"Don't answer right away," my husband instructs, his voice breaking up over the miles, through a borrowed cell phone. "But there's a lot more work to be done and I need to know if it's OK with you for me to be gone another two weeks."
My answer cannot wait.
Earlier in the day, I'd finally understood what "longing" is about. The feeling had eluded me when I heard the main character in the film Truly, Madly, Deeply, distraught by her lover's unexpected death, tell a friend that she longed for him to return.
After two anxious days with no phone call, and too many hours of television reports about medics being fired upon as they tried to help victims stranded by the flood waters of Hurricane Katrina, I longed to hear his voice, to have him home.
Once I teased him that his answering machine message of "Hey, this is John, and thanks for calling" sent chills through my body. Sometimes I'd call simply to hear his voice and enjoy the surge that followed. But when I'd tried that technique several times over the last couple of days, it had not soothed me.
"Can you get home if there's an emergency?" I ask.
The emergency I have in mind is his mother, hospitalized for the last month and seemingly losing the desire to get better. If she doesn't start eating more, her doctors say, she won't have the strength to regain her ability to walk. And if she can't walk, she can't go home.
"Yes," he says. "I'll call you later tonight."
But he does not have to call me back.
Long before I entered his life, John was a caretaker of others. A volunteer firefighter and paramedic before being paid for both loves, he never didn't respond when an alarm sounded. Many a meal had been left untouched at a restaurant; many a family event had been held in his absence.
"Where's Uncle John?" my 3-year-old nephew always asks when he sees me. Usually I reply that he's at the fire station or working on the ambulance.
"I wish he didn't have to work all the time," Joseph laments.
"Me, too," I say, knowing I could never ask him not to, though once I told him if I'd wanted to spend my life alone, I'd have married someone in the military.
My mother did just that, marrying my dad after they graduated from college. He had a Navy commission for four years; she had a journalism degree and a reporting job. But under a bridge in Washington, D.C., where their shadows--backlit by a streetlight--fell across the road, she supported his decision to make the commission a career. He was gone for months at a time when on sea duty--I was born while he was in France, and only a castor oil and tomato juice cocktail that induced the birth of my youngest sister allowed his ship to sail without him.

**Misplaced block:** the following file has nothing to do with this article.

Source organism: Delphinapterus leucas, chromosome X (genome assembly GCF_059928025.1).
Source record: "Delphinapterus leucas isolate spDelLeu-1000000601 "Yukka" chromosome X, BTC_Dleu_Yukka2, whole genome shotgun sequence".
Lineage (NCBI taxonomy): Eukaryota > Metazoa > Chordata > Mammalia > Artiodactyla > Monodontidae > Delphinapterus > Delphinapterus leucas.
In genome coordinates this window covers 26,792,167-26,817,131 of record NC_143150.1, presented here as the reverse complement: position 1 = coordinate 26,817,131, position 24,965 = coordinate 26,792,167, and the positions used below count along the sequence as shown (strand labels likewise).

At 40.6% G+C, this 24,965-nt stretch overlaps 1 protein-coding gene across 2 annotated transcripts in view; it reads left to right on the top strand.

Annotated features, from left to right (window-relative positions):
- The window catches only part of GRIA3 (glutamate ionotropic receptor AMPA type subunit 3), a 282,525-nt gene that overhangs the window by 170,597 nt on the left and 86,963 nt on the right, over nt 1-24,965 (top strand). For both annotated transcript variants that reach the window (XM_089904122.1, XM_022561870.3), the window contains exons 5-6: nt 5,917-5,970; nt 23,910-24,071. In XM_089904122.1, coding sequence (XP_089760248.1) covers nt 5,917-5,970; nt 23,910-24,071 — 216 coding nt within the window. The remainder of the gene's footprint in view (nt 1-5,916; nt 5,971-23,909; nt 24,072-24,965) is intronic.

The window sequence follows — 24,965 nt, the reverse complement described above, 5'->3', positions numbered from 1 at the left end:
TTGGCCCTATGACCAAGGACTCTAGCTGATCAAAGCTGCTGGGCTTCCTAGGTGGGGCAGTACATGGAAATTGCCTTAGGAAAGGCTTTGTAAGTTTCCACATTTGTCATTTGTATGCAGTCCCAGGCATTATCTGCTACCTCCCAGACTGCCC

Through those long months when he was in either "the Med" or the Middle East, my mother raised seven of us, took care of the house, paid the bills, was a Cub Scout and Girl Scout leader, a PTA volunteer, a trusted neighbor, a jack-of-all-trades. It mattered not how many postcards came in the mail, hers was a lonely marriage. And her promising career as a journalist was reduced to the stories she made up, such as "Ellie-belle" and "Suzy-belle," the fairies who set out my sister's and my clothes on the foot of our beds each night while we were sleeping. We never squabbled over what to wear to school!
For a few years, my mother seemed to live vicariously through me and my two youngest brothers--one a paramedic and the other a volunteer firefighter--with the scanner they bought her one year for Christmas. Whether at home and ever mindful of the location of rescue and fire calls, or at the high school where she listened and watched while a substitute teacher, she supplied hundreds of "hot tips" to our small-town newspaper where I was a reporter.
So here I am, a wife and a mother, a teacher and a writer, a trusted colleague and ardent volunteer, and a sister and an aunt and a daughter with an abundance of life around me, being asked if it's OK for him to help those in need a bit longer than we'd anticipated.
I long for him to return. I long to reach for the kitchen towel to dry my hands and find it slung over his shoulder. I long to push him out of bed with one foot after his alarm has awakened me, not him. I long to hear him say he's ready to go, then discover he still has to make his ever-present container of iced tea. I long to find a note on the coffee pot in the morning that says, "Just turn it on, my love," and to feel his arms around me as he whispers those simple yet satisfying words, "I'm in love with you."
I long for his return.
"You stay," I say.